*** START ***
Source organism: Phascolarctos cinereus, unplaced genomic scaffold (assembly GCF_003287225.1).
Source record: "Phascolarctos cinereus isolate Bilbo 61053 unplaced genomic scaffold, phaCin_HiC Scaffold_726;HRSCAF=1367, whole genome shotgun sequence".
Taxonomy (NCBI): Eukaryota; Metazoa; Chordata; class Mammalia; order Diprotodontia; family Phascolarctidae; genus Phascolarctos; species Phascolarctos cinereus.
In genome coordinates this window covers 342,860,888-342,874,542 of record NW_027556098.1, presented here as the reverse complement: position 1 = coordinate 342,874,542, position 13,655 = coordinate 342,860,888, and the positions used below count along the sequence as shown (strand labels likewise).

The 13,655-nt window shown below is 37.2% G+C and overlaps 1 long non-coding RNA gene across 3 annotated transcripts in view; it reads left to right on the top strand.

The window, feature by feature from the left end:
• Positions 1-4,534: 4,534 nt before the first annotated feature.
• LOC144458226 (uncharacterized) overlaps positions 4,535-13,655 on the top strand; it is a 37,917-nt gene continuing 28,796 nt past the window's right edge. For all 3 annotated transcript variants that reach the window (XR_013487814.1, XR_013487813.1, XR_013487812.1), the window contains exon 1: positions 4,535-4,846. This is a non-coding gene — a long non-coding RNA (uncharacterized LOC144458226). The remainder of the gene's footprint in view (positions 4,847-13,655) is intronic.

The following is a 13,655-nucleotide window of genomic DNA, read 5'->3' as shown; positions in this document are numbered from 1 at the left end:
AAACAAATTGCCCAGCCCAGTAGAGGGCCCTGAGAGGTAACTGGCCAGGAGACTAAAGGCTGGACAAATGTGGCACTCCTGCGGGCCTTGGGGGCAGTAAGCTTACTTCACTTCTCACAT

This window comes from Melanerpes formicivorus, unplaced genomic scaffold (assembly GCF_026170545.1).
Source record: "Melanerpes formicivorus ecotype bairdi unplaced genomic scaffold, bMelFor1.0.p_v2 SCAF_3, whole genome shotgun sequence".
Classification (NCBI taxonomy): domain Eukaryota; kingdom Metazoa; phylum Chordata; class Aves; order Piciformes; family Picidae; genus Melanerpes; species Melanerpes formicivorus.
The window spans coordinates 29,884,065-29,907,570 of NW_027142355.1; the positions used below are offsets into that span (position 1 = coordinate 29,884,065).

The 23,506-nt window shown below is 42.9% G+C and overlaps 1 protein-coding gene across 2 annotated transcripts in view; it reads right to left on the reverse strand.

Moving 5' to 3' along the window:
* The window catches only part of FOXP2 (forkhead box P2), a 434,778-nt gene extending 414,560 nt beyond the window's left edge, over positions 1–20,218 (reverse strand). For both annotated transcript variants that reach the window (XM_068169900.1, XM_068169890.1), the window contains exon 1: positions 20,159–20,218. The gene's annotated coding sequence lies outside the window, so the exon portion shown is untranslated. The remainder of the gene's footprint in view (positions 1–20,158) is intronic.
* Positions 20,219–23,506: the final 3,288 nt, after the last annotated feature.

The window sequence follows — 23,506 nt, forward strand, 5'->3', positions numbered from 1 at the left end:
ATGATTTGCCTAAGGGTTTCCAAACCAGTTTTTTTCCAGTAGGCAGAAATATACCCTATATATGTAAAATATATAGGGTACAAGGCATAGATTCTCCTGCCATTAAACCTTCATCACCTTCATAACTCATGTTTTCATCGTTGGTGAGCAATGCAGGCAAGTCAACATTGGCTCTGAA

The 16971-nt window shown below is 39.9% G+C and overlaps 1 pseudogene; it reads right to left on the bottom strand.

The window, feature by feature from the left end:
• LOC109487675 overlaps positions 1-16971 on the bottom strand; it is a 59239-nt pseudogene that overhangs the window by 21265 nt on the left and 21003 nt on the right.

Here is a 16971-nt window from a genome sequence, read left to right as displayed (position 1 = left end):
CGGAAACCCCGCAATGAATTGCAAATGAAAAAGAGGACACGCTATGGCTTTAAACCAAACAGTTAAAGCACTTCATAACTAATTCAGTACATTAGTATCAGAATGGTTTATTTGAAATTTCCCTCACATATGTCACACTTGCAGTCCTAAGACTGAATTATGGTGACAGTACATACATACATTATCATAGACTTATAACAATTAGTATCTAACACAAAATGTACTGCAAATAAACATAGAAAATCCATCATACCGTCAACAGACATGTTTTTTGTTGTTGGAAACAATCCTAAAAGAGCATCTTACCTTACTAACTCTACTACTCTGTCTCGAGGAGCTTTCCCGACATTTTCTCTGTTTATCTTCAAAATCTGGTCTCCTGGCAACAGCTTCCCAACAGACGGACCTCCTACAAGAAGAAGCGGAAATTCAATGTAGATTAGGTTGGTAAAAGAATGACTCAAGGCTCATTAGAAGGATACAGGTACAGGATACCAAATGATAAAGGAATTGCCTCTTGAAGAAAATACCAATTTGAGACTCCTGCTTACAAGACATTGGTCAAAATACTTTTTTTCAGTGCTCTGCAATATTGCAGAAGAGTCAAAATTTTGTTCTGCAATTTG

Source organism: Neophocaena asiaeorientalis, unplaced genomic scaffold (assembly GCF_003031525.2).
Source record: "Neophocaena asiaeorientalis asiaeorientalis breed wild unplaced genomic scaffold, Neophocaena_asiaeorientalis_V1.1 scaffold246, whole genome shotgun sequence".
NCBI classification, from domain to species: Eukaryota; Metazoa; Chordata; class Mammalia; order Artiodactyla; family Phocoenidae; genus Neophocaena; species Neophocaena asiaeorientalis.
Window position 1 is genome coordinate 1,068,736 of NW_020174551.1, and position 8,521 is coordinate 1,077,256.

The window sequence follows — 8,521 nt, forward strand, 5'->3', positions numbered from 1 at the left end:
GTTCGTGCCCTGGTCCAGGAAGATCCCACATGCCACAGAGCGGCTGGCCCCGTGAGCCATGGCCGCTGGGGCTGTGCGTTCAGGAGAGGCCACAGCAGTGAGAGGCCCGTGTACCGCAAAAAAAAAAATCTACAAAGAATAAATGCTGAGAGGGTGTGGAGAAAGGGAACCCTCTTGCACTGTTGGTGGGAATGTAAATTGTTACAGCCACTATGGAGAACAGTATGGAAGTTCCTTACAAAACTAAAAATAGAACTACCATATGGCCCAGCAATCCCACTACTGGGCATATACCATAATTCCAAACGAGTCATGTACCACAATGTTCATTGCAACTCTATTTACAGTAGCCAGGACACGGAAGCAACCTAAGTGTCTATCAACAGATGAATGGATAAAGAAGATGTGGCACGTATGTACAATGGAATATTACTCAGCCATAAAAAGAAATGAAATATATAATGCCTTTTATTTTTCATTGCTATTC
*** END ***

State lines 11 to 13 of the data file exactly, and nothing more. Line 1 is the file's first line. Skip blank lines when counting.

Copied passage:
This window comes from Melanerpes formicivorus, unplaced genomic scaffold (assembly GCF_026170545.1).
Source record: "Melanerpes formicivorus ecotype bairdi unplaced genomic scaffold, bMelFor1.0.p_v2 SCAF_3, whole genome shotgun sequence".
Classification (NCBI taxonomy): domain Eukaryota; kingdom Metazoa; phylum Chordata; class Aves; order Piciformes; family Picidae; genus Melanerpes; species Melanerpes formicivorus.